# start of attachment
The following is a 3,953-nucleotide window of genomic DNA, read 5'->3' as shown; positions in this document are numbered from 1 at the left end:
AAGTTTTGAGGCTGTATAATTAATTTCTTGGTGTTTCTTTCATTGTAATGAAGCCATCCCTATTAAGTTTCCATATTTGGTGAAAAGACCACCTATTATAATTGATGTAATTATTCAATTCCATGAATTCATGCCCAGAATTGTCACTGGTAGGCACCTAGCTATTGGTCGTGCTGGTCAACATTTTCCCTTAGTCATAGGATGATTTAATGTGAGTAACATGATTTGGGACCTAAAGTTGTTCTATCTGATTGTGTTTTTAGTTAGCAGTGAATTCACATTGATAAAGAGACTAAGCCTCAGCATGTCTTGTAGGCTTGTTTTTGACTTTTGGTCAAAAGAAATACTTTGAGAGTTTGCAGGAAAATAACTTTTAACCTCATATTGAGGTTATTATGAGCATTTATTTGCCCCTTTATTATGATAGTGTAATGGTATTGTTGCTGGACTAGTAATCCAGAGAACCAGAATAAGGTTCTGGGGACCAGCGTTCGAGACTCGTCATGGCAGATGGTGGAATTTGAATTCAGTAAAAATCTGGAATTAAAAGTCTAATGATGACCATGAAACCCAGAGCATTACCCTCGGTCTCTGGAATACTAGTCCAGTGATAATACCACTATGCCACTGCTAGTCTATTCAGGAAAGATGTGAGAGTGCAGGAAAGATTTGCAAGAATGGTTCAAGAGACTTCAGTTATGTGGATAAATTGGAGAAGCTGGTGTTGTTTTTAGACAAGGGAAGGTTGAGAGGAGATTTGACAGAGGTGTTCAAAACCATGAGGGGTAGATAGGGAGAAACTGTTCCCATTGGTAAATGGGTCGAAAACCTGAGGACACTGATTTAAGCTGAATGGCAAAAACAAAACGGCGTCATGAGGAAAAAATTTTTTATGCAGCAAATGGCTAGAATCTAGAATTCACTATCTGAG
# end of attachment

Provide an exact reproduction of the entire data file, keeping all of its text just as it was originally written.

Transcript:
The following is a 3,953-nucleotide window of genomic DNA, read 5'->3' as shown; positions in this document are numbered from 1 at the left end:
AAGTTTTGAGGCTGTATAATTAATTTCTTGGTGTTTCTTTCATTGTAATGAAGCCATCCCTATTAAGTTTCCATATTTGGTGAAAAGACCACCTATTATAATTGATGTAATTATTCAATTCCATGAATTCATGCCCAGAATTGTCACTGGTAGGCACCTAGCTATTGGTCGTGCTGGTCAACATTTTCCCTTAGTCATAGGATGATTTAATGTGAGTAACATGATTTGGGACCTAAAGTTGTTCTATCTGATTGTGTTTTTAGTTAGCAGTGAATTCACATTGATAAAGAGACTAAGCCTCAGCATGTCTTGTAGGCTTGTTTTTGACTTTTGGTCAAAAGAAATACTTTGAGAGTTTGCAGGAAAATAACTTTTAACCTCATATTGAGGTTATTATGAGCATTTATTTGCCCCTTTATTATGATAGTGTAATGGTATTGTTGCTGGACTAGTAATCCAGAGAACCAGAATAAGGTTCTGGGGACCAGCGTTCGAGACTCGTCATGGCAGATGGTGGAATTTGAATTCAGTAAAAATCTGGAATTAAAAGTCTAATGATGACCATGAAACCCAGAGCATTACCCTCGGTCTCTGGAATACTAGTCCAGTGATAATACCACTATGCCACTGCTAGTCTATTCAGGAAAGATGTGAGAGTGCAGGAAAGATTTGCAAGAATGGTTCAAGAGACTTCAGTTATGTGGATAAATTGGAGAAGCTGGTGTTGTTTTTAGACAAGGGAAGGTTGAGAGGAGATTTGACAGAGGTGTTCAAAACCATGAGGGGTAGATAGGGAGAAACTGTTCCCATTGGTAAATGGGTCGAAAACCTGAGGACACTGATTTAAGCTGAATGGCAAAAACAAAACGGCGTCATGAGGAAAAAATTTTTTATGCAGCAAATGGCTAGAATCTAGAATTCACTATCTGAG